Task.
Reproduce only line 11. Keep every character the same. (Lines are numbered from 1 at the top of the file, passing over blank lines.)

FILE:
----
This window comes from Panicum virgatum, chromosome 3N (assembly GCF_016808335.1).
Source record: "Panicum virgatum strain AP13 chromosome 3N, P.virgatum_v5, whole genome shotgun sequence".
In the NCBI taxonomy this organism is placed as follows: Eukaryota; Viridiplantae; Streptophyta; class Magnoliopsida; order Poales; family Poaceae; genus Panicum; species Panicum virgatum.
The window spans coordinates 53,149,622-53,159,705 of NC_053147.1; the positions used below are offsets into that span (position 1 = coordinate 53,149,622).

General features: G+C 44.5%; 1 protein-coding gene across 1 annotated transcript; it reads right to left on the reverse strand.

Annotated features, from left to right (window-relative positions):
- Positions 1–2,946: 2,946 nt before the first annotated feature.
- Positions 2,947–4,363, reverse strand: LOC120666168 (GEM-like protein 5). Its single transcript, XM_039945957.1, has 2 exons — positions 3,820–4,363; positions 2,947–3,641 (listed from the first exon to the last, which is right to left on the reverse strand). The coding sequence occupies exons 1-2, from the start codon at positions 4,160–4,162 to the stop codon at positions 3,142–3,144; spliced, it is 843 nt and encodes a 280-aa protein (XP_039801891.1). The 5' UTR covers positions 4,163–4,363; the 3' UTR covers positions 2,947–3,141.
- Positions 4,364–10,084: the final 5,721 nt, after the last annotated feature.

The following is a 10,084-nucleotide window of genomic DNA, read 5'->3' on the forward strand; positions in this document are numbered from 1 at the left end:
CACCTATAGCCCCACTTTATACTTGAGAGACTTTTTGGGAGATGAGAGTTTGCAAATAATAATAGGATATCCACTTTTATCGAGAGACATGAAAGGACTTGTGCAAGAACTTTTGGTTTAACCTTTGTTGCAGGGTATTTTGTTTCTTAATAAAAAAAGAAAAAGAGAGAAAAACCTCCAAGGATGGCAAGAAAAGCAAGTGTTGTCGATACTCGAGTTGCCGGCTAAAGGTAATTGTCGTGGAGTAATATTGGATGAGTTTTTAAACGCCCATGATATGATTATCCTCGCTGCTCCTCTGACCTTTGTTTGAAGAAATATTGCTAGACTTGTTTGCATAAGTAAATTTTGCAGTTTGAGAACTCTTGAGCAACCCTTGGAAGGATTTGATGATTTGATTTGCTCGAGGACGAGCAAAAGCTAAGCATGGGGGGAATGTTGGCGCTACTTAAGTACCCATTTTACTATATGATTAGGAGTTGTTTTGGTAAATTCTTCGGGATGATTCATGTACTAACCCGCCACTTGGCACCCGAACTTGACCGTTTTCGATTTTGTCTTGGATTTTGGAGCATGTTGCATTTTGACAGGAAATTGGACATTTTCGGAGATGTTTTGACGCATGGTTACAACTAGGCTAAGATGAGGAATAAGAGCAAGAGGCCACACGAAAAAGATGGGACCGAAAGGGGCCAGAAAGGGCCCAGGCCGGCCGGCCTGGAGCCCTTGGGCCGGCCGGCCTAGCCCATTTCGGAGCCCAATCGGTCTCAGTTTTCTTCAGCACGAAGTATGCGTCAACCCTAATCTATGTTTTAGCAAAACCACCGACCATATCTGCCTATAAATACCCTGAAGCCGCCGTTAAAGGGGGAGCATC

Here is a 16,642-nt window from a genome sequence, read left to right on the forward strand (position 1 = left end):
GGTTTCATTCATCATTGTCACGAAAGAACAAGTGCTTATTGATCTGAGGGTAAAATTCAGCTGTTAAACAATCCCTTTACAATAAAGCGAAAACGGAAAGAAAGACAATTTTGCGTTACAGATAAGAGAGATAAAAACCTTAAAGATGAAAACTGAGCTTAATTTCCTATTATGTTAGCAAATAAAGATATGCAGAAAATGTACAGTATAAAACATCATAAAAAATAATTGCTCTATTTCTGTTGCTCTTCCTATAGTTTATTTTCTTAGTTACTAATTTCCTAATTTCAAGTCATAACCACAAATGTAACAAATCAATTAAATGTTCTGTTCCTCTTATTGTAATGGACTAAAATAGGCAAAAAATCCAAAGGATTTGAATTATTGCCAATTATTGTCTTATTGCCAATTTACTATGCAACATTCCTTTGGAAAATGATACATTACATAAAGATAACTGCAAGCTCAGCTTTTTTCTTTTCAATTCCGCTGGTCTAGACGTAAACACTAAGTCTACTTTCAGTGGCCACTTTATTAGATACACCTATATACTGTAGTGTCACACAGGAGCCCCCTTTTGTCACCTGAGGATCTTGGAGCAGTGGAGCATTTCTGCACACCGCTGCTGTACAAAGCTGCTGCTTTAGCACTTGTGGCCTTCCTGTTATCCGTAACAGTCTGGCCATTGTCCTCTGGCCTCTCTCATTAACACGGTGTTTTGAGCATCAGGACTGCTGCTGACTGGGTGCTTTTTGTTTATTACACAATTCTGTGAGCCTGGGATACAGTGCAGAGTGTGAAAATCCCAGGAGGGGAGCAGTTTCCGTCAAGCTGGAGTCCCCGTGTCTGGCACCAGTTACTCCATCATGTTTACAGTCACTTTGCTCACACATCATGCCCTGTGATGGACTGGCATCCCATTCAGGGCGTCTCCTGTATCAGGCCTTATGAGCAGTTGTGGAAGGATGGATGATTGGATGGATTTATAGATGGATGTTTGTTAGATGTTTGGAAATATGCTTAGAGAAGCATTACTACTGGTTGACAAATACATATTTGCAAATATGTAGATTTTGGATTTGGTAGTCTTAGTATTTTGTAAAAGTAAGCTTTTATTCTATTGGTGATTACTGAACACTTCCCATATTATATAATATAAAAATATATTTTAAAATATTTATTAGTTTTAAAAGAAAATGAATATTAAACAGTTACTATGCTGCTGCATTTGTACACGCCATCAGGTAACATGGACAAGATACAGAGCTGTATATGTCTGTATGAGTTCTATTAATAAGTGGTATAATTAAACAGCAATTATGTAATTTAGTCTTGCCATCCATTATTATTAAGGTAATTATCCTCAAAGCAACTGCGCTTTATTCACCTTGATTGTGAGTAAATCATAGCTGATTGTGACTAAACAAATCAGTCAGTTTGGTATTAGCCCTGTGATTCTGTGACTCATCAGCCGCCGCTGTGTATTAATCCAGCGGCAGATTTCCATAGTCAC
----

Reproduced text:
CACCTATAGCCCCACTTTATACTTGAGAGACTTTTTGGGAGATGAGAGTTTGCAAATAATAATAGGATATCCACTTTTATCGAGAGACATGAAAGGACTTGTGCAAGAACTTTTGGTTTAACCTTTGTTGCAGGGTATTTTGTTTCTTAATAAAAAAAGAAAAAGAGAGAAAAACCTCCAAGGATGGCAAGAAAAGCAAGTGTTGTCGATACTCGAGTTGCCGGCTAAAGGTAATTGTCGTGGAGTAATATTGGATGAGTTTTTAAACGCCCATGATATGATTATCCTCGCTGCTCCTCTGACCTTTGTTTGAAGAAATATTGCTAGACTTGTTTGCATAAGTAAATTTTGCAGTTTGAGAACTCTTGAGCAACCCTTGGAAGGATTTGATGATTTGATTTGCTCGAGGACGAGCAAAAGCTAAGCATGGGGGGAATGTTGGCGCTACTTAAGTACCCATTTTACTATATGATTAGGAGTTGTTTTGGTAAATTCTTCGGGATGATTCATGTACTAACCCGCCACTTGGCACCCGAACTTGACCGTTTTCGATTTTGTCTTGGATTTTGGAGCATGTTGCATTTTGACAGGAAATTGGACATTTTCGGAGATGTTTTGACGCATGGTTACAACTAGGCTAAGATGAGGAATAAGAGCAAGAGGCCACACGAAAAAGATGGGACCGAAAGGGGCCAGAAAGGGCCCAGGCCGGCCGGCCTGGAGCCCTTGGGCCGGCCGGCCTAGCCCATTTCGGAGCCCAATCGGTCTCAGTTTTCTTCAGCACGAAGTATGCGTCAACCCTAATCTATGTTTTAGCAAAACCACCGACCATATCTGCCTATAAATACCCTGAAGCCGCCGTTAAAGGGGGAGCATC